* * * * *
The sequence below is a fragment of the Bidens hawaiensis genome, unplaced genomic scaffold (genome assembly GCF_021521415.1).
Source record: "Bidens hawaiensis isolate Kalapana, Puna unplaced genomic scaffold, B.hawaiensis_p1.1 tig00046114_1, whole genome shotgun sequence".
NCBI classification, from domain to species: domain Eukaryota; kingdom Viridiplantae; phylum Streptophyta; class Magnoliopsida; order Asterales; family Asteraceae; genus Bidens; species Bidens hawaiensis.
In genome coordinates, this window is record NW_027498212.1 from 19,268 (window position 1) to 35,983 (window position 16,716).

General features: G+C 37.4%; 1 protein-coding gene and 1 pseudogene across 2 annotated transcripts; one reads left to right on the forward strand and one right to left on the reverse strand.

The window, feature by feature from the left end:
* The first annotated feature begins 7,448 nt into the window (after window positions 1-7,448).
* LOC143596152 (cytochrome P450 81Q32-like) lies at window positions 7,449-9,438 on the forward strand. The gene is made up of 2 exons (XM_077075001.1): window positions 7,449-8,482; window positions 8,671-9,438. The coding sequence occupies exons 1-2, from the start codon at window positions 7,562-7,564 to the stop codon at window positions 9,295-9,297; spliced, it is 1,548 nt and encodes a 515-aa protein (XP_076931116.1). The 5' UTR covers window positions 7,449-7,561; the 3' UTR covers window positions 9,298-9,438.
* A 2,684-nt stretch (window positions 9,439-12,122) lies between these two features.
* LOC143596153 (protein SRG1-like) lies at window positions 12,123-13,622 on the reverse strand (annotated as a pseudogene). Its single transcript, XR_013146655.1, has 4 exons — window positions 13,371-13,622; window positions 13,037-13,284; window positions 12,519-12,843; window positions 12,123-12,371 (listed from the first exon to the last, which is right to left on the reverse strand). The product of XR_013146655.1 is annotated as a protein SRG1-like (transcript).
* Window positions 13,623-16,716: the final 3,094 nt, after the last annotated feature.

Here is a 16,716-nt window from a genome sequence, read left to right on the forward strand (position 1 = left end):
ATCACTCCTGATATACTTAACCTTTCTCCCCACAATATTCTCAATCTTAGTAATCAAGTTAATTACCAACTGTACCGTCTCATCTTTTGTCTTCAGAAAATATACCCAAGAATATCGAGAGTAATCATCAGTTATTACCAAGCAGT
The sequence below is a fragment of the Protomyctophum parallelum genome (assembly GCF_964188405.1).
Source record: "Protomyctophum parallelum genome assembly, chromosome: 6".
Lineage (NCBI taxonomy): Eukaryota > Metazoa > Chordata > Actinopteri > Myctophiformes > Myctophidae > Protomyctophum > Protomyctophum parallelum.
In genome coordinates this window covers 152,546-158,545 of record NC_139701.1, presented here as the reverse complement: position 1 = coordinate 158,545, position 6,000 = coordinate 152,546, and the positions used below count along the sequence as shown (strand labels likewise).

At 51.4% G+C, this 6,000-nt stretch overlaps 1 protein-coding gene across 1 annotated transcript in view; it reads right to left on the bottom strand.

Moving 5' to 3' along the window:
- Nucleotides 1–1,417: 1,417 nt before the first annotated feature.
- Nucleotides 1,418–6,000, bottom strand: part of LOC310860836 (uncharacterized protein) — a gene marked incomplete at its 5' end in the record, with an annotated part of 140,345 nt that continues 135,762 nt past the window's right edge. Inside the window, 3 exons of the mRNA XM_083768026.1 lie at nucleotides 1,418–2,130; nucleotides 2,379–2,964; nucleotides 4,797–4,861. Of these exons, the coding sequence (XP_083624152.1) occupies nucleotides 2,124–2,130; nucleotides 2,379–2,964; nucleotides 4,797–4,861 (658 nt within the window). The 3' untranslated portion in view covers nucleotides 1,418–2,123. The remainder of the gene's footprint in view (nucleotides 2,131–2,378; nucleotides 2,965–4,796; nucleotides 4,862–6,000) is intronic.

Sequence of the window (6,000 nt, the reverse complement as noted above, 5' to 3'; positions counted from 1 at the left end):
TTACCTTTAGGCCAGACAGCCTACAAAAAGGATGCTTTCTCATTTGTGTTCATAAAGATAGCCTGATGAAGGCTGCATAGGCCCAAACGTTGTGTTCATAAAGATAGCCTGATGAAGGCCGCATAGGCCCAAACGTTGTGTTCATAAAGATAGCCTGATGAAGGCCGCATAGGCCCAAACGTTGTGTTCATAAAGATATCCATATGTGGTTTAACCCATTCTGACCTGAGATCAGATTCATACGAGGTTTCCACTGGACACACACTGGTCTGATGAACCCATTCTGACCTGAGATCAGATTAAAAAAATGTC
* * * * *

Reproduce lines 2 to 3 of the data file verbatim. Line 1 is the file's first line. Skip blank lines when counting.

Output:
Source record: "Bidens hawaiensis isolate Kalapana, Puna unplaced genomic scaffold, B.hawaiensis_p1.1 tig00046114_1, whole genome shotgun sequence".
NCBI classification, from domain to species: domain Eukaryota; kingdom Viridiplantae; phylum Streptophyta; class Magnoliopsida; order Asterales; family Asteraceae; genus Bidens; species Bidens hawaiensis.